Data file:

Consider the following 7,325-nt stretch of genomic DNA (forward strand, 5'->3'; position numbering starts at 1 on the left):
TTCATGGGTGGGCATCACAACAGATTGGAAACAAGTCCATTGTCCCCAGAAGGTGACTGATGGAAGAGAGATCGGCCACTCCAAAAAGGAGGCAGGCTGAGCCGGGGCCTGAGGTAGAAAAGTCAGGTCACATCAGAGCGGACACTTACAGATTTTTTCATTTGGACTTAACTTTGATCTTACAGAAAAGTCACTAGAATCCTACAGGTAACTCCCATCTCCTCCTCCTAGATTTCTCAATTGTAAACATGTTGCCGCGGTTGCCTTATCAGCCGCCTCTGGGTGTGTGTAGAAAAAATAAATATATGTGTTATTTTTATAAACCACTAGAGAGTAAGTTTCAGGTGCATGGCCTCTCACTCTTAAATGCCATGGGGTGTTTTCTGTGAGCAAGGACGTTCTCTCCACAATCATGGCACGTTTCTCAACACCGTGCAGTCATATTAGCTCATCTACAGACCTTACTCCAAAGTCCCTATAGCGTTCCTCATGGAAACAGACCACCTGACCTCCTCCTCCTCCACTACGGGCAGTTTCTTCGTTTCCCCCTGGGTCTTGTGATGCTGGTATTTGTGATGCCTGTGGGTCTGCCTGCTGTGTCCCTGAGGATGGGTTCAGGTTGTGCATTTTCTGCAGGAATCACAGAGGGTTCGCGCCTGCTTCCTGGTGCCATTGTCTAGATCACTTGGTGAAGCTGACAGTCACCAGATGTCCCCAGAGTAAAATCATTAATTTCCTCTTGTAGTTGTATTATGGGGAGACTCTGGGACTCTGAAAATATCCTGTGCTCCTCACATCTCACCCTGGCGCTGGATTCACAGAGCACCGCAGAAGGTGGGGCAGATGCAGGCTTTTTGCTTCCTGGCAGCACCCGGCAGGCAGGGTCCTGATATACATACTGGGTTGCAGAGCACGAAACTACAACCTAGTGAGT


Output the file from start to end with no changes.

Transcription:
Consider the following 7,325-nt stretch of genomic DNA (forward strand, 5'->3'; position numbering starts at 1 on the left):
TTCATGGGTGGGCATCACAACAGATTGGAAACAAGTCCATTGTCCCCAGAAGGTGACTGATGGAAGAGAGATCGGCCACTCCAAAAAGGAGGCAGGCTGAGCCGGGGCCTGAGGTAGAAAAGTCAGGTCACATCAGAGCGGACACTTACAGATTTTTTCATTTGGACTTAACTTTGATCTTACAGAAAAGTCACTAGAATCCTACAGGTAACTCCCATCTCCTCCTCCTAGATTTCTCAATTGTAAACATGTTGCCGCGGTTGCCTTATCAGCCGCCTCTGGGTGTGTGTAGAAAAAATAAATATATGTGTTATTTTTATAAACCACTAGAGAGTAAGTTTCAGGTGCATGGCCTCTCACTCTTAAATGCCATGGGGTGTTTTCTGTGAGCAAGGACGTTCTCTCCACAATCATGGCACGTTTCTCAACACCGTGCAGTCATATTAGCTCATCTACAGACCTTACTCCAAAGTCCCTATAGCGTTCCTCATGGAAACAGACCACCTGACCTCCTCCTCCTCCACTACGGGCAGTTTCTTCGTTTCCCCCTGGGTCTTGTGATGCTGGTATTTGTGATGCCTGTGGGTCTGCCTGCTGTGTCCCTGAGGATGGGTTCAGGTTGTGCATTTTCTGCAGGAATCACAGAGGGTTCGCGCCTGCTTCCTGGTGCCATTGTCTAGATCACTTGGTGAAGCTGACAGTCACCAGATGTCCCCAGAGTAAAATCATTAATTTCCTCTTGTAGTTGTATTATGGGGAGACTCTGGGACTCTGAAAATATCCTGTGCTCCTCACATCTCACCCTGGCGCTGGATTCACAGAGCACCGCAGAAGGTGGGGCAGATGCAGGCTTTTTGCTTCCTGGCAGCACCCGGCAGGCAGGGTCCTGATATACATACTGGGTTGCAGAGCACGAAACTACAACCTAGTGAGT